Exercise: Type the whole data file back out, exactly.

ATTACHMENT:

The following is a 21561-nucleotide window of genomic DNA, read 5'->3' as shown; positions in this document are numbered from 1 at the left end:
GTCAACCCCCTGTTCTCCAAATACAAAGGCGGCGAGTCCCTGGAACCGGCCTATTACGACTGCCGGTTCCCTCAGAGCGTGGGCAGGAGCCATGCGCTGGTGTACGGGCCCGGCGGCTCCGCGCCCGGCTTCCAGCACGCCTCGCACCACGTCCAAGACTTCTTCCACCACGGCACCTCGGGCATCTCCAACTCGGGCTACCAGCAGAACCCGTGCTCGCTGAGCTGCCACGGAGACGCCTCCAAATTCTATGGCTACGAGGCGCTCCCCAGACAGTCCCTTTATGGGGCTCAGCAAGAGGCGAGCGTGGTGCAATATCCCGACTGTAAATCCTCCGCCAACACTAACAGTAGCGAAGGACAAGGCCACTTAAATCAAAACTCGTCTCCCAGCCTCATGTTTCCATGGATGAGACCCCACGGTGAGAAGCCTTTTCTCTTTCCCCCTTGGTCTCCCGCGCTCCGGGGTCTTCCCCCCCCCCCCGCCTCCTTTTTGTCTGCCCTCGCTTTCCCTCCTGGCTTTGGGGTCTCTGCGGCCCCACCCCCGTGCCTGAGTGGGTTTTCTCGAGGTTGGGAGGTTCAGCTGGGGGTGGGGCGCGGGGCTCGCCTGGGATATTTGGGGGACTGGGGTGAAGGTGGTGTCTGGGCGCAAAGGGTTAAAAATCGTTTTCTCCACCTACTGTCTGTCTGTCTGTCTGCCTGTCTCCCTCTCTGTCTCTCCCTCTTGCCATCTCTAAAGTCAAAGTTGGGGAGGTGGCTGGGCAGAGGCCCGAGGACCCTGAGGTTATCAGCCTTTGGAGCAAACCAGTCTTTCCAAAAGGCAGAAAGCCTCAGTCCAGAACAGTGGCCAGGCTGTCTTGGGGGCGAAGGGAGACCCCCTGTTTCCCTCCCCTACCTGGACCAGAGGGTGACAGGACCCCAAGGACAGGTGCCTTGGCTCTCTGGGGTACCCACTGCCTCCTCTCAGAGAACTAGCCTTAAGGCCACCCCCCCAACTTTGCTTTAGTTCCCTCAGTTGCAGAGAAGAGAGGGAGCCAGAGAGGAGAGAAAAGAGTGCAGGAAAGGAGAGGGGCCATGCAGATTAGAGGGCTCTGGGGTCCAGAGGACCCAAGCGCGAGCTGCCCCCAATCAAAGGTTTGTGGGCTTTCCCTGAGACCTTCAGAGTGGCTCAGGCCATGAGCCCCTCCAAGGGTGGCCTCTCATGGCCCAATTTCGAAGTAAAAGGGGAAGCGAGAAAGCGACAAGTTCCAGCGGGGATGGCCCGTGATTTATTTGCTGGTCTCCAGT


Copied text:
The following is a 21561-nucleotide window of genomic DNA, read 5'->3' as shown; positions in this document are numbered from 1 at the left end:
GTCAACCCCCTGTTCTCCAAATACAAAGGCGGCGAGTCCCTGGAACCGGCCTATTACGACTGCCGGTTCCCTCAGAGCGTGGGCAGGAGCCATGCGCTGGTGTACGGGCCCGGCGGCTCCGCGCCCGGCTTCCAGCACGCCTCGCACCACGTCCAAGACTTCTTCCACCACGGCACCTCGGGCATCTCCAACTCGGGCTACCAGCAGAACCCGTGCTCGCTGAGCTGCCACGGAGACGCCTCCAAATTCTATGGCTACGAGGCGCTCCCCAGACAGTCCCTTTATGGGGCTCAGCAAGAGGCGAGCGTGGTGCAATATCCCGACTGTAAATCCTCCGCCAACACTAACAGTAGCGAAGGACAAGGCCACTTAAATCAAAACTCGTCTCCCAGCCTCATGTTTCCATGGATGAGACCCCACGGTGAGAAGCCTTTTCTCTTTCCCCCTTGGTCTCCCGCGCTCCGGGGTCTTCCCCCCCCCCCCGCCTCCTTTTTGTCTGCCCTCGCTTTCCCTCCTGGCTTTGGGGTCTCTGCGGCCCCACCCCCGTGCCTGAGTGGGTTTTCTCGAGGTTGGGAGGTTCAGCTGGGGGTGGGGCGCGGGGCTCGCCTGGGATATTTGGGGGACTGGGGTGAAGGTGGTGTCTGGGCGCAAAGGGTTAAAAATCGTTTTCTCCACCTACTGTCTGTCTGTCTGTCTGCCTGTCTCCCTCTCTGTCTCTCCCTCTTGCCATCTCTAAAGTCAAAGTTGGGGAGGTGGCTGGGCAGAGGCCCGAGGACCCTGAGGTTATCAGCCTTTGGAGCAAACCAGTCTTTCCAAAAGGCAGAAAGCCTCAGTCCAGAACAGTGGCCAGGCTGTCTTGGGGGCGAAGGGAGACCCCCTGTTTCCCTCCCCTACCTGGACCAGAGGGTGACAGGACCCCAAGGACAGGTGCCTTGGCTCTCTGGGGTACCCACTGCCTCCTCTCAGAGAACTAGCCTTAAGGCCACCCCCCCAACTTTGCTTTAGTTCCCTCAGTTGCAGAGAAGAGAGGGAGCCAGAGAGGAGAGAAAAGAGTGCAGGAAAGGAGAGGGGCCATGCAGATTAGAGGGCTCTGGGGTCCAGAGGACCCAAGCGCGAGCTGCCCCCAATCAAAGGTTTGTGGGCTTTCCCTGAGACCTTCAGAGTGGCTCAGGCCATGAGCCCCTCCAAGGGTGGCCTCTCATGGCCCAATTTCGAAGTAAAAGGGGAAGCGAGAAAGCGACAAGTTCCAGCGGGGATGGCCCGTGATTTATTTGCTGGTCTCCAGT